Read more: Cleveland Daily Banner - Dirksens talks about archeological projects
Posted by Wayne Wilhelm on Dec 01, 2013
From left: Bartlee Norton, Bradley County Youth Basketball; Dustin Tommey, Habitat for Humanity; Ivy Lawrence, PCL; Matt Carlson, Habitat for Humanity; Johnny McDaniel, Bradley County Schools; Shenna Newman, Bradley County Schools; Chrissy Jones, BICC; Pam Nelson, Rotary Club of Cleveland President; Wayne Wilhelm, 2013 Cleveland Rotary Foundation President; Lindsey Armstrong, The Family Kitchen; Brenda Hughes, BICC; Denise Wright, Tri-State Therapeutic Riding Center; Sarah Haratine, United Way of Bradley County.
Photo by Allen Mincey
The Cleveland Rotary Foundation has awarded almost $38,000 in grants to local agencies for projects planned in 2014. The foundation’s grant awards amount for this year represents an increase of 31% over last year’s total of $29,000. According to Cleveland Rotary Foundation President, Wayne Wilhelm, the increase reflects the success of our annual Community Auction and the hard work of our auction committee, the generosity of our local Rotarians and community supporters.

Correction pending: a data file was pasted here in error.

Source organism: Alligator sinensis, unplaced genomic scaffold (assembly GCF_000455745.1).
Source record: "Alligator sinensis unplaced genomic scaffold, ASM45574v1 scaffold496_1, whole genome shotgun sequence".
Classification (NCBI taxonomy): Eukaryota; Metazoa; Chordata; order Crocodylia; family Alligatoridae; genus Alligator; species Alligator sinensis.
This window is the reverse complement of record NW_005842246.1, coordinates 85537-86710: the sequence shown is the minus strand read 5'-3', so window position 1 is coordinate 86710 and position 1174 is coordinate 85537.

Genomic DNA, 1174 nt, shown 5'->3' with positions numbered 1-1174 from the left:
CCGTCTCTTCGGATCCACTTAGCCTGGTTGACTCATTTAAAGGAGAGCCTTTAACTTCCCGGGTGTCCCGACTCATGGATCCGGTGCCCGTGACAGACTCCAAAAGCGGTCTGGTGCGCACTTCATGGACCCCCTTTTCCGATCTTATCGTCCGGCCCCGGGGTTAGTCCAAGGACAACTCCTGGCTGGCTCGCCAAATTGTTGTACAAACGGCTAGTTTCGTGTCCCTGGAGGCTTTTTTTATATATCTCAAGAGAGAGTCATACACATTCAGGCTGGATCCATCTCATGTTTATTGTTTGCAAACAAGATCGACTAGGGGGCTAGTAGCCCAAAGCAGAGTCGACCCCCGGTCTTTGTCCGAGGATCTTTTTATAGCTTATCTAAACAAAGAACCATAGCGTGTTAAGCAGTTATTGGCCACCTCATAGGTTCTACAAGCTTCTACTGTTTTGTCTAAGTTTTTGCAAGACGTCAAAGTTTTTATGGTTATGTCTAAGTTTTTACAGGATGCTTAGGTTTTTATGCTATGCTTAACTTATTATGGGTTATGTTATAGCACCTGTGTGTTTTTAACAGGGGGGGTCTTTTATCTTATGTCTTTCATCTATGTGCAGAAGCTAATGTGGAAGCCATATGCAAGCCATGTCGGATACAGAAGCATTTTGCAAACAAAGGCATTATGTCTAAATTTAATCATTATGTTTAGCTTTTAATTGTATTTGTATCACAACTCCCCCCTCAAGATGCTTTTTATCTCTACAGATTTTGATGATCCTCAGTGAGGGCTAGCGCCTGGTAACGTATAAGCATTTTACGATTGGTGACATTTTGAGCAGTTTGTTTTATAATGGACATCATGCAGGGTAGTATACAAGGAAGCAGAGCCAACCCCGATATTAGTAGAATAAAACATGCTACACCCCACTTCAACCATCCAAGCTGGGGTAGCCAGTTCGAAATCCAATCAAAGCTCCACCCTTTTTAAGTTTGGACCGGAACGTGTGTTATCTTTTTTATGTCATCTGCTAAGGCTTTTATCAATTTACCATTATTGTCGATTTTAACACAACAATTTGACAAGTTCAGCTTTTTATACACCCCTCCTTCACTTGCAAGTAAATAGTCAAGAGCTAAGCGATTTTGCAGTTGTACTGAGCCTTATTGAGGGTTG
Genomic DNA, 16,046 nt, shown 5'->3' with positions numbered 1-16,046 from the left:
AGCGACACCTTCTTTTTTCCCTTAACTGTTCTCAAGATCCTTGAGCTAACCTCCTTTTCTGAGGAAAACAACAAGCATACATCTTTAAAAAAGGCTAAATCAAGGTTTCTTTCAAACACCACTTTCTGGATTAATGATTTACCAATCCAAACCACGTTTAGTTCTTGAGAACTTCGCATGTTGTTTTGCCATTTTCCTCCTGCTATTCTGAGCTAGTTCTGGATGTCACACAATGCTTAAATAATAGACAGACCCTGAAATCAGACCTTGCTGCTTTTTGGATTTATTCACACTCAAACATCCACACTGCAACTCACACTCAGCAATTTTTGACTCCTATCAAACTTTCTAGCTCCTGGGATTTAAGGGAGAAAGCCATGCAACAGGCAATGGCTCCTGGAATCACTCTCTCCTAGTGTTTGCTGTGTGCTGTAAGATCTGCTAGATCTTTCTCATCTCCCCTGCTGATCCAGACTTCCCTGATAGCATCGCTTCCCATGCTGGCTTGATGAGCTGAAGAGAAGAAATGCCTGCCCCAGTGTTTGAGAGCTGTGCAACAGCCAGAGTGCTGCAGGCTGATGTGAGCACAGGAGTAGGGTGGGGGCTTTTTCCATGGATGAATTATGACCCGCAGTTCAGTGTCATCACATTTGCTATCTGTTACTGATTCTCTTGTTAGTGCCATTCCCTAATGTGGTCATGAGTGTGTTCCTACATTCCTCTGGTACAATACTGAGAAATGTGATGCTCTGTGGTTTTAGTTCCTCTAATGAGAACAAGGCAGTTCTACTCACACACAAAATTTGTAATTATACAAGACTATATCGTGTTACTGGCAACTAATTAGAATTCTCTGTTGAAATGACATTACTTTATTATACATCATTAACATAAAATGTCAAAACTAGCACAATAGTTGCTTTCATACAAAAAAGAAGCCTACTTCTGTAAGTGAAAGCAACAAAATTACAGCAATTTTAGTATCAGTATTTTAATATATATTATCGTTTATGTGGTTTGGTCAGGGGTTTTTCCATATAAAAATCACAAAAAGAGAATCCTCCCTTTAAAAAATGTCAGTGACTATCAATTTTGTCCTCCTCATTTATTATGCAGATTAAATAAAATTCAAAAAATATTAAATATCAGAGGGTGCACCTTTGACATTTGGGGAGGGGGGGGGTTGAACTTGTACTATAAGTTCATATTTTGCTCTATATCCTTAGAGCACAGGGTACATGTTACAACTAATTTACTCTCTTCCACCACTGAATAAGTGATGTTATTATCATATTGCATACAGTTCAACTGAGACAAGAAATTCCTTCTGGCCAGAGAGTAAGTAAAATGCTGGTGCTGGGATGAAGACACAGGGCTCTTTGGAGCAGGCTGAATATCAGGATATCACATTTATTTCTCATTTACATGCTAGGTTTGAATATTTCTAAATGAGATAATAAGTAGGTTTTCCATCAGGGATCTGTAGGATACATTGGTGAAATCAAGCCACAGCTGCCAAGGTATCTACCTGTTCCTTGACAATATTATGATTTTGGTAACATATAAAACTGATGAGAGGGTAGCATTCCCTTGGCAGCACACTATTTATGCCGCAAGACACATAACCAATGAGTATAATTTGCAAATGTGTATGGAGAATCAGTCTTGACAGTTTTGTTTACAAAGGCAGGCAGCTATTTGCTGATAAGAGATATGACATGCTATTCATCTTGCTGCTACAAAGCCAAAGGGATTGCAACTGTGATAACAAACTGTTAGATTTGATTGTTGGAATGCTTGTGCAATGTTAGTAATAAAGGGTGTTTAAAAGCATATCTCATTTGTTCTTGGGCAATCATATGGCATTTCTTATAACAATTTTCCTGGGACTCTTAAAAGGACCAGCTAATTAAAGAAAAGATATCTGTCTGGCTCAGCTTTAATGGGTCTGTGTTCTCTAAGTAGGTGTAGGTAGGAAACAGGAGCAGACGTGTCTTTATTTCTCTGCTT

Local non-profits and community agencies are invited to participate in the selection process during August with an application submission deadline of September 30. During the month of November, the foundation’s Board of Directors meets to evaluate and rank the grant applications using a weighted average scoring system. The scoring system is designed to measure the potential effectiveness of projects when measured against a set of predetermined evaluation criteria which includes how closely the project matches worldwide Rotary International areas of focus.
This year the Cleveland Rotary Foundation received a total of 23 applications for projects valued at over $675,000. The foundation was specifically asked for $108,093.76 to fund the 23 projects with the remainder to come from external sources. The individual project costs ranged from $1,300 to $250,000.